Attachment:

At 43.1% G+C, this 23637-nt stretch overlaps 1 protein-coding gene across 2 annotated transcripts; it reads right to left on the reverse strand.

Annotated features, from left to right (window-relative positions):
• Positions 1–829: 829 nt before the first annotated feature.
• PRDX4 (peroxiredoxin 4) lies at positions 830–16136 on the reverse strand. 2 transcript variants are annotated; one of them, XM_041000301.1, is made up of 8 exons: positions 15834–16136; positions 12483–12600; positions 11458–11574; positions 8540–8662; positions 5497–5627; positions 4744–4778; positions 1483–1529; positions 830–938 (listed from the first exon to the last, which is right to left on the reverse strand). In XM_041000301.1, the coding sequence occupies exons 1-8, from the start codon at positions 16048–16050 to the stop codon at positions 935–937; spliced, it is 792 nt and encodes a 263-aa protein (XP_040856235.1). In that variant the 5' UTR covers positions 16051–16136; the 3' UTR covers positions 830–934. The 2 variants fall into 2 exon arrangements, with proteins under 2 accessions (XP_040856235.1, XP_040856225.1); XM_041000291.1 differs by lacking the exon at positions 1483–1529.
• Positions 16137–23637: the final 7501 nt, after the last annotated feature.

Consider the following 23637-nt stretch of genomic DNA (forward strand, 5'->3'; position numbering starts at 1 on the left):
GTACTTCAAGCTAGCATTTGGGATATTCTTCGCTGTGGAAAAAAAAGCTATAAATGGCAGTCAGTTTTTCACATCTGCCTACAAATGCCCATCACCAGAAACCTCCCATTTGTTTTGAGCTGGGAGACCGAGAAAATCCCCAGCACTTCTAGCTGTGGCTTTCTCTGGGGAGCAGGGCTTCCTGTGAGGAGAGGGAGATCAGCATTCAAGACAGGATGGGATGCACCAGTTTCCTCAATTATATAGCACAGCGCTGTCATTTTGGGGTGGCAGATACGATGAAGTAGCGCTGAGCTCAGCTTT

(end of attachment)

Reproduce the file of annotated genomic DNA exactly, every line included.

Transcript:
At 43.1% G+C, this 23637-nt stretch overlaps 1 protein-coding gene across 2 annotated transcripts; it reads right to left on the reverse strand.

Annotated features, from left to right (window-relative positions):
• Positions 1–829: 829 nt before the first annotated feature.
• PRDX4 (peroxiredoxin 4) lies at positions 830–16136 on the reverse strand. 2 transcript variants are annotated; one of them, XM_041000301.1, is made up of 8 exons: positions 15834–16136; positions 12483–12600; positions 11458–11574; positions 8540–8662; positions 5497–5627; positions 4744–4778; positions 1483–1529; positions 830–938 (listed from the first exon to the last, which is right to left on the reverse strand). In XM_041000301.1, the coding sequence occupies exons 1-8, from the start codon at positions 16048–16050 to the stop codon at positions 935–937; spliced, it is 792 nt and encodes a 263-aa protein (XP_040856235.1). In that variant the 5' UTR covers positions 16051–16136; the 3' UTR covers positions 830–934. The 2 variants fall into 2 exon arrangements, with proteins under 2 accessions (XP_040856235.1, XP_040856225.1); XM_041000291.1 differs by lacking the exon at positions 1483–1529.
• Positions 16137–23637: the final 7501 nt, after the last annotated feature.

Consider the following 23637-nt stretch of genomic DNA (forward strand, 5'->3'; position numbering starts at 1 on the left):
GTACTTCAAGCTAGCATTTGGGATATTCTTCGCTGTGGAAAAAAAAGCTATAAATGGCAGTCAGTTTTTCACATCTGCCTACAAATGCCCATCACCAGAAACCTCCCATTTGTTTTGAGCTGGGAGACCGAGAAAATCCCCAGCACTTCTAGCTGTGGCTTTCTCTGGGGAGCAGGGCTTCCTGTGAGGAGAGGGAGATCAGCATTCAAGACAGGATGGGATGCACCAGTTTCCTCAATTATATAGCACAGCGCTGTCATTTTGGGGTGGCAGATACGATGAAGTAGCGCTGAGCTCAGCTTT